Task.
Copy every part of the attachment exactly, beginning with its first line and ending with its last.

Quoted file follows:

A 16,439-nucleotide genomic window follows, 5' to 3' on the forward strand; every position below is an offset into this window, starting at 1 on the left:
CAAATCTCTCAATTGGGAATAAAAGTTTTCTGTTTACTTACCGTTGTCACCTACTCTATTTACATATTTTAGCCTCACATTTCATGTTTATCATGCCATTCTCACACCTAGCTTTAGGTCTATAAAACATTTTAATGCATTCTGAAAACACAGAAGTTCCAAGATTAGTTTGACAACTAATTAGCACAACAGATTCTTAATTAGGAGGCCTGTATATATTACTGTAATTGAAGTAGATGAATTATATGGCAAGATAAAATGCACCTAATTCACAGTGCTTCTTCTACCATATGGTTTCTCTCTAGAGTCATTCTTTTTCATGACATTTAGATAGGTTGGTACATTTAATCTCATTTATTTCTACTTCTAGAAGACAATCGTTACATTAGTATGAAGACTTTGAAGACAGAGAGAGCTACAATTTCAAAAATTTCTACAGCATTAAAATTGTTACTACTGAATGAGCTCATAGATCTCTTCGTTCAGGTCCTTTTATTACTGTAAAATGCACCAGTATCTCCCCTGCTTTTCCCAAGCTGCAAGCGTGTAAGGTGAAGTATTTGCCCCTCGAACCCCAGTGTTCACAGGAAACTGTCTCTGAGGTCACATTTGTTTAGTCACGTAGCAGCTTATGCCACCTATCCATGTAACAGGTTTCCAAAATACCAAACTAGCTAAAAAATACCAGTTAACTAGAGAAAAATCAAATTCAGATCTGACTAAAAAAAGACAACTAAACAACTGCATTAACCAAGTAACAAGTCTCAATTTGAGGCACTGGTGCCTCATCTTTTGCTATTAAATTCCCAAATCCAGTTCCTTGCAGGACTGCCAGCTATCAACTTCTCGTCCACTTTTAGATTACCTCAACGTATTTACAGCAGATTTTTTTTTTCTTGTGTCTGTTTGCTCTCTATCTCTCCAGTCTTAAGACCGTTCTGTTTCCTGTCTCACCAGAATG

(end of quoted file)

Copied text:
A 16,439-nucleotide genomic window follows, 5' to 3' on the forward strand; every position below is an offset into this window, starting at 1 on the left:
CAAATCTCTCAATTGGGAATAAAAGTTTTCTGTTTACTTACCGTTGTCACCTACTCTATTTACATATTTTAGCCTCACATTTCATGTTTATCATGCCATTCTCACACCTAGCTTTAGGTCTATAAAACATTTTAATGCATTCTGAAAACACAGAAGTTCCAAGATTAGTTTGACAACTAATTAGCACAACAGATTCTTAATTAGGAGGCCTGTATATATTACTGTAATTGAAGTAGATGAATTATATGGCAAGATAAAATGCACCTAATTCACAGTGCTTCTTCTACCATATGGTTTCTCTCTAGAGTCATTCTTTTTCATGACATTTAGATAGGTTGGTACATTTAATCTCATTTATTTCTACTTCTAGAAGACAATCGTTACATTAGTATGAAGACTTTGAAGACAGAGAGAGCTACAATTTCAAAAATTTCTACAGCATTAAAATTGTTACTACTGAATGAGCTCATAGATCTCTTCGTTCAGGTCCTTTTATTACTGTAAAATGCACCAGTATCTCCCCTGCTTTTCCCAAGCTGCAAGCGTGTAAGGTGAAGTATTTGCCCCTCGAACCCCAGTGTTCACAGGAAACTGTCTCTGAGGTCACATTTGTTTAGTCACGTAGCAGCTTATGCCACCTATCCATGTAACAGGTTTCCAAAATACCAAACTAGCTAAAAAATACCAGTTAACTAGAGAAAAATCAAATTCAGATCTGACTAAAAAAAGACAACTAAACAACTGCATTAACCAAGTAACAAGTCTCAATTTGAGGCACTGGTGCCTCATCTTTTGCTATTAAATTCCCAAATCCAGTTCCTTGCAGGACTGCCAGCTATCAACTTCTCGTCCACTTTTAGATTACCTCAACGTATTTACAGCAGATTTTTTTTTTCTTGTGTCTGTTTGCTCTCTATCTCTCCAGTCTTAAGACCGTTCTGTTTCCTGTCTCACCAGAATG